Manatt’s Jordan Bromley, leader of the firm’s entertainment transactions and finance group, spoke to the Daily Journal on the U.S. Copyright Office’s decision to give the newly established Mechanical Licensing Collective (MLC) the power to oversee the distribution of mechanical rights royalties.
This reordering was mandated by the Music Modernization Act, passed late last year, according to the Daily Journal. The U.S. Copyright Office sought to gather opinions from industry leaders on who should be charged with collecting and redistributing royalties owed to artists for their works’ mechanical rights, which grant music services the right to play their songs.
Bromley said the selection of the MLC would be celebrated by many within the music industry.
“We were all pushing for the [NMPA MLC]” he said. “They have an ability to deal with the volume, and they were behind the Music Modernization Act’s passage in the first place.”
An entity formed by a competing collection of publishers called the American Music Licensing Collective, or AMLC, unsuccessfully challenged the MLC’s winning bid. It had argued that the MLC proposal did not thoroughly address the distribution of royalties to independent, copyright-owning musicians and songwriters— often referred to as “black box income,” according to the Daily Journal.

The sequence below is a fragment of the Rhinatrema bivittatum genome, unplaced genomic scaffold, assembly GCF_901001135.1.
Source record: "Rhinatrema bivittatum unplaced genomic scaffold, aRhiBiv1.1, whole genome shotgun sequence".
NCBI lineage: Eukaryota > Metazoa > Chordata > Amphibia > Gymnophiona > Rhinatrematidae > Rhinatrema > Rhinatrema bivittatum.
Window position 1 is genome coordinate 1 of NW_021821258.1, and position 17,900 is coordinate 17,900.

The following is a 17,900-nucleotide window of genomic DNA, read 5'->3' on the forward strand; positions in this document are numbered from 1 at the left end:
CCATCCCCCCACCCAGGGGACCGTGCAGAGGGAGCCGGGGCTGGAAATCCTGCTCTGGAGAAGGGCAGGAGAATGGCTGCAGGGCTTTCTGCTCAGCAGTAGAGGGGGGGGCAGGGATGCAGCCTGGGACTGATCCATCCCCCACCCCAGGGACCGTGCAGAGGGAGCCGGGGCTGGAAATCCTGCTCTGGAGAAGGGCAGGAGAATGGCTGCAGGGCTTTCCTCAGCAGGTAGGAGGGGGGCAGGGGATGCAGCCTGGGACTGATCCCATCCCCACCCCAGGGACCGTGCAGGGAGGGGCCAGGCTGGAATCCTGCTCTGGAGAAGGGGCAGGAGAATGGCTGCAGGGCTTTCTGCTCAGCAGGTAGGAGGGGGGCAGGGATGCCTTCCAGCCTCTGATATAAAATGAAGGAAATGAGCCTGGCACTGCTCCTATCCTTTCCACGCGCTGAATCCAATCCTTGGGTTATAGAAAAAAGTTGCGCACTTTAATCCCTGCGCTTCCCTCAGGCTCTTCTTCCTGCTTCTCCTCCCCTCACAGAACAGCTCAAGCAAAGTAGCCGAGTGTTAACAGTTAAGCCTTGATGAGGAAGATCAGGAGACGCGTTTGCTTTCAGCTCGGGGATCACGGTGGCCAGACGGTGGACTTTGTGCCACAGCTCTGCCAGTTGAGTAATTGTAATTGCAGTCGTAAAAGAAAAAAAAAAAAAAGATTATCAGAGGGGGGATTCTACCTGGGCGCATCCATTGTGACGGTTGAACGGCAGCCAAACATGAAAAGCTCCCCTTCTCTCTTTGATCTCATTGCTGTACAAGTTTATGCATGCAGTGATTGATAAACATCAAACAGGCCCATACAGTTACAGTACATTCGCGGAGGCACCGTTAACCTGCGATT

"The AMLC's edge was in this undetermined amount of black box income, and the concern that since the NMPA controlled the market share, they would somehow be able to game the system to make more money," Bromley said.
He added that the AMLC’s argument was not compelling, and their figures for undistributed black box income could be “massively overinflated.” The MLC will establish an unmatched and unclaimed royalties committee dedicated to matching song owners with their mismatched royalty share, Bromley said.